Hiking Arkansas: five walking trails across The Natural State

Whether you’re a fitness fanatic or looking to take a leisurely stroll through the undulating wilderness, Arkansas has a range of hiking trails to discover.

View from Petit Jean Mountain as the sun sets in Arkansas. 

Photograph by Arkansas Department of Parks, Heritage and Tourism
By Jacqui Agate
Published 13 Mar 2023, 15:00 GMT

Rippling hills under a blanket of woodland, waterfalls rushing over rocky ledges, sky-scraping peaks, stooping caverns — Arkansas’ ‘Natural State’ nickname sets heady expectations. Happily, the state delivers on all these fronts and there’s a good network of hiking trails that’ll get you straight to its wild heart. Lovers of the outdoors should focus on Arkansas’ bucolic western reaches, where the Ozark and Ouachita mountain regions serve up a feast of natural wonders. So, lace up your hiking boots and hit the trails with five of the finest routes through the state. 

1. Hot Springs Mountain Trail, Hot Springs National Park

Best for: mellow mountain hiking
Difficulty level: relaxed

You’ll get maximum reward with minimal effort on this easy 1.7-mile jaunt through Hot Springs National Park. The park safeguards ancient thermal waters and a series of century-old bathhouses, but this trail — which is well marked and maintained — is all about the peaks. The route reaches an ear-popping 994ft as it curls across the summit of Hot Springs Mountain, part of the Ouachita range. Waters from the western face of this mountain feed the park’s springs, and various overlooks grant views of the surrounding forested peaks. If you want to stretch your legs further, you can add on the connecting Honeysuckle Trail and the short Peak Trail — the latter offers yet more panoramas from the 216ft Hot Springs Mountain Tower. 

2. Eagle Rock Loop, Ouachita National Forest

Best for: a backpacking adventure
Difficulty level: challenging 

At more than 26 miles, this marathon-length hike is hailed as the longest loop trail in the state. Any route of this length promises wonders aplenty and this one doesn’t disappoint, revealing waterfalls, swimming holes, shady coves and rocky gorges as its slices through a southwestern swathe of the Ouachita National Forest. 

The route roughly hugs a century-old postal route, and you can cover the whole trek — setting aside two to three days and overnighting at off-grid campgrounds – or tackle just a portion of it. The trail’s Little Missouri Falls section is a particular jewel, showcasing a tiered cascade that splashes down into a popular swimming hole. This is one for solid hikers; be prepared for rocky scrambles, rugged terrain and multiple creek crossings if you tackle the whole route. 

Ramble alongside the Buffalo National River as it flows past the cliffs.

Ramble alongside the Buffalo National River as it flows past the cliffs.

Photograph by Arkansas Department of Parks, Heritage and Tourism

3. Whitaker Point Trail, Ozark National Forest

Best for: a cinematic finale
Difficulty level: moderate

The Ozark National Forest spreads out in the northwestern reaches of Arkansas, enveloping hilly oak and hickory forests and creekside sycamores and willows. Running through it like a vein is the Whitaker Point Trail, one of the region’s most popular and rewarding hiking routes. You’ll wend your way into hardwood thickets, skirt cliff edges and pass waterfalls and wildflowers, as you make your way towards the trail’s glittering finale. Whitaker Point, or Hawksbill Crag, is a striking tongue of sandstone that juts out over the cloud-cloaked canopy and the Buffalo National River. The round trip is just under three miles, so set aside a few hours.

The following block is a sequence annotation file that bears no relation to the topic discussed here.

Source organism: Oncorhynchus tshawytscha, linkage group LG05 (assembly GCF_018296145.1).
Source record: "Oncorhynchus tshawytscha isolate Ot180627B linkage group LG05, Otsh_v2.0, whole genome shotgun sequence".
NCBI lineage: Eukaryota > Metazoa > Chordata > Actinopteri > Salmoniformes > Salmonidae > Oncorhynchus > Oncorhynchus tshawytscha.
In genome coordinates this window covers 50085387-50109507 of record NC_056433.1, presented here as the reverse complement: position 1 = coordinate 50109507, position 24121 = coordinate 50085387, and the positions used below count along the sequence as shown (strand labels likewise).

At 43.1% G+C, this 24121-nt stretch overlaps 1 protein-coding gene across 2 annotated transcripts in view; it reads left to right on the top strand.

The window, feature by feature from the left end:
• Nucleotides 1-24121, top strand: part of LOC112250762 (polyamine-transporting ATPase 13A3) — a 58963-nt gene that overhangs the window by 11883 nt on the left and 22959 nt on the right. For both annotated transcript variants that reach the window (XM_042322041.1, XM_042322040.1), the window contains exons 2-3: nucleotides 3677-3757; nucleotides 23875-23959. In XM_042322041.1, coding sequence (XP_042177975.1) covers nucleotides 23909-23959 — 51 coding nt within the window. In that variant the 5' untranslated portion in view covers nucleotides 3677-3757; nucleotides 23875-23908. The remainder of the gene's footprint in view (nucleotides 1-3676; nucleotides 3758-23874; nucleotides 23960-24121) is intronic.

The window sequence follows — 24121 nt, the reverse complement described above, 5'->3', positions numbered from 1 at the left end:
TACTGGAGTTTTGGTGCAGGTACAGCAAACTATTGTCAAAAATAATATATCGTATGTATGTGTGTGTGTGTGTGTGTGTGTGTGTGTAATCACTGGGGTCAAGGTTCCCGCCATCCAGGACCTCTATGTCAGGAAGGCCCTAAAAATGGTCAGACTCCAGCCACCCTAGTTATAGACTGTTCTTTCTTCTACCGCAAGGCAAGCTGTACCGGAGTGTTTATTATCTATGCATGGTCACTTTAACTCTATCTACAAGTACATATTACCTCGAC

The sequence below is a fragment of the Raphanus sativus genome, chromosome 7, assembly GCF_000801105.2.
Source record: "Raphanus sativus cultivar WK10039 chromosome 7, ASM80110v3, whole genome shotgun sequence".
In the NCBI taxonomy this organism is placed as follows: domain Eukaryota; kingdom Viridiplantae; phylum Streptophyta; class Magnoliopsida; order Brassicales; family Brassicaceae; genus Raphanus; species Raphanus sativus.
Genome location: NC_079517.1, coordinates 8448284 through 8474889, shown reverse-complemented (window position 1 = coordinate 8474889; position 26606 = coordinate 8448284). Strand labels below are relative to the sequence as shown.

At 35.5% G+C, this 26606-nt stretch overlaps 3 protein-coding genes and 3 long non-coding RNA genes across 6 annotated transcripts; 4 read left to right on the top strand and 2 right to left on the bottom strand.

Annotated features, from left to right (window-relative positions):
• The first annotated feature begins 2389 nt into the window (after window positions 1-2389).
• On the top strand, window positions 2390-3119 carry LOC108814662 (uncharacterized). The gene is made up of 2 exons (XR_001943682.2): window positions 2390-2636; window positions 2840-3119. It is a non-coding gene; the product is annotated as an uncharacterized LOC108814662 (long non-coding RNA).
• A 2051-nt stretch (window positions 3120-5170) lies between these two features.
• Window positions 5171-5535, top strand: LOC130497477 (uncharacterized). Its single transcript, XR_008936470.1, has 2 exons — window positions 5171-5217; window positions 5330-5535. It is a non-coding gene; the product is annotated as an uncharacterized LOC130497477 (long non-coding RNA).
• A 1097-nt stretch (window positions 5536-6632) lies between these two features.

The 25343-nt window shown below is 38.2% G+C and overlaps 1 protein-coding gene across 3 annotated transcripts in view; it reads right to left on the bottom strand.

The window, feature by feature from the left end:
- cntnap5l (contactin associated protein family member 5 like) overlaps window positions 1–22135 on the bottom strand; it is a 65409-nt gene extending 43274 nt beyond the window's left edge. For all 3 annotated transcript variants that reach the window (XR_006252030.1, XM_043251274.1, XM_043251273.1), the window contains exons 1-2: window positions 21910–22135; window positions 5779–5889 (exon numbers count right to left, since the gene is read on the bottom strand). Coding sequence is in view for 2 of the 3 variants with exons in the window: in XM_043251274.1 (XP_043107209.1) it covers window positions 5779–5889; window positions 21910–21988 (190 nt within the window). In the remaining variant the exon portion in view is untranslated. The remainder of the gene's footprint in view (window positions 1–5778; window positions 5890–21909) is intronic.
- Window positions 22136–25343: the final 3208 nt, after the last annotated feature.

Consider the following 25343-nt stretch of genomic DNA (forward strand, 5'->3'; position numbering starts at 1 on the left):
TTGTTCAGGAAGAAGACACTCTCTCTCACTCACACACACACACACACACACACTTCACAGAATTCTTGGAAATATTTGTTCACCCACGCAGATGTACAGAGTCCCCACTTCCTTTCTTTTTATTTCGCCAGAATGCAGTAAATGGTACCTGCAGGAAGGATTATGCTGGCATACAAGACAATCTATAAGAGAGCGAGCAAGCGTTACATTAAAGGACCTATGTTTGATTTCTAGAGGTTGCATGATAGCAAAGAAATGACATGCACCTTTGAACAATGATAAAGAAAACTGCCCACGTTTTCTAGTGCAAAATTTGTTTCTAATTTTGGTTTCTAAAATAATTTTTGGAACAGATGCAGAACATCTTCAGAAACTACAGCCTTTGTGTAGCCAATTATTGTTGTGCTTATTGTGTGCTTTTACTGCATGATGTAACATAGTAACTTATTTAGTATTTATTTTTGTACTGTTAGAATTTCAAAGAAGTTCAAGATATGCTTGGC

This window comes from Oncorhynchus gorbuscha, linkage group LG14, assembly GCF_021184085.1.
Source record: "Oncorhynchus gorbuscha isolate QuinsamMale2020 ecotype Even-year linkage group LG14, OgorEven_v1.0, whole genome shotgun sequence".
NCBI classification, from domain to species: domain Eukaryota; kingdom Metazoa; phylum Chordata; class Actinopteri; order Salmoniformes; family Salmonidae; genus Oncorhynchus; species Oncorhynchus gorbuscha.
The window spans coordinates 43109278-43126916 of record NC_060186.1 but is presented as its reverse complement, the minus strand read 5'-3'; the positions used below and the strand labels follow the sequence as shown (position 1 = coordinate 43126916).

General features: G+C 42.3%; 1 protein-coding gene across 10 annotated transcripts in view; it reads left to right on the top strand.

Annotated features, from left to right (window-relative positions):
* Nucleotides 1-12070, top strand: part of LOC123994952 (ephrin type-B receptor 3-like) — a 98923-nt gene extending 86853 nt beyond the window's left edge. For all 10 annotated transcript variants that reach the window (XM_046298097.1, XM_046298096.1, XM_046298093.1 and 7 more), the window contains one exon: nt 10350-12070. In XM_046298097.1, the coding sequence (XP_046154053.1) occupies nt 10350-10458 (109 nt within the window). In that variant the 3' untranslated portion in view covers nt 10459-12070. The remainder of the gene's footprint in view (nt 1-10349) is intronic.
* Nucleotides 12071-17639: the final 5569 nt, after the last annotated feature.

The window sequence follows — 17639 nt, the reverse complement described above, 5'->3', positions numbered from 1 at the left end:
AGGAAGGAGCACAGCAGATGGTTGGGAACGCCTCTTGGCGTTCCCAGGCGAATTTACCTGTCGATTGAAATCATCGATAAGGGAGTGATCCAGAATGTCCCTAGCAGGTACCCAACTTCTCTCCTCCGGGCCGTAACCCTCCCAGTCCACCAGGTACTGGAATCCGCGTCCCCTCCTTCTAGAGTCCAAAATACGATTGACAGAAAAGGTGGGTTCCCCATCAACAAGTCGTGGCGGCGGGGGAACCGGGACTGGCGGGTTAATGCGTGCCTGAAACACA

4. Rock House Cave Trail, Petit Jean State Park 

Best for: Native heritage
Difficulty level: relaxed 

You can combine outdoor adventure and history on the Rock House Cave Trail, a gentle, quarter-mile walk that heads towards a giant rock shelter. At the shelter, you’ll find precious vestiges of an ancient Indigenous culture — some of the best-preserved rock art in all of Arkansas. Basted onto the walls are curious shapes including a stick figure and a platypus-like effigy, thought to have been made with pigment from animal fats. The short trail routes through Petit Jean State Park, which spreads over its namesake mountain in the Arkansas River Valley. 

Take in spectacular views over the mountainous regions at Whitaker Point.

Take in spectacular views over the mountainous regions at Whitaker Point.

Photograph by Arkansas Department of Parks, Heritage and Tourism

5. Pedestal Rocks and Kings Bluff Trails, Pedestal Rocks Scenic Area 

Best for: epic rock formations 
Difficulty level: moderate

You get twice the bang for your hiking buck with this pair of trails in the Pedestal Rocks Scenic Area. The two routes (Pedestal Rocks at 2.2 miles and Kings Bluff at 1.7 miles) join up to form a playground for geology geeks — you’ll wander through a forest of mushroom-like rock forms called pedestals, which have been shaped by wind and water over many millennia. The headline sight is Kings Bluff, where a waterfall shoots over the side of a stark rocky ledge. Allow at least three hours for this one, so you can hike at a leisurely pace and linger a while in the Pedestal Rocks area, with its shady caves and natural archways. 

Plan your trip

To discover more about The Ozarks and Arkansas, visit travelsouthusa.com and arkansas.com

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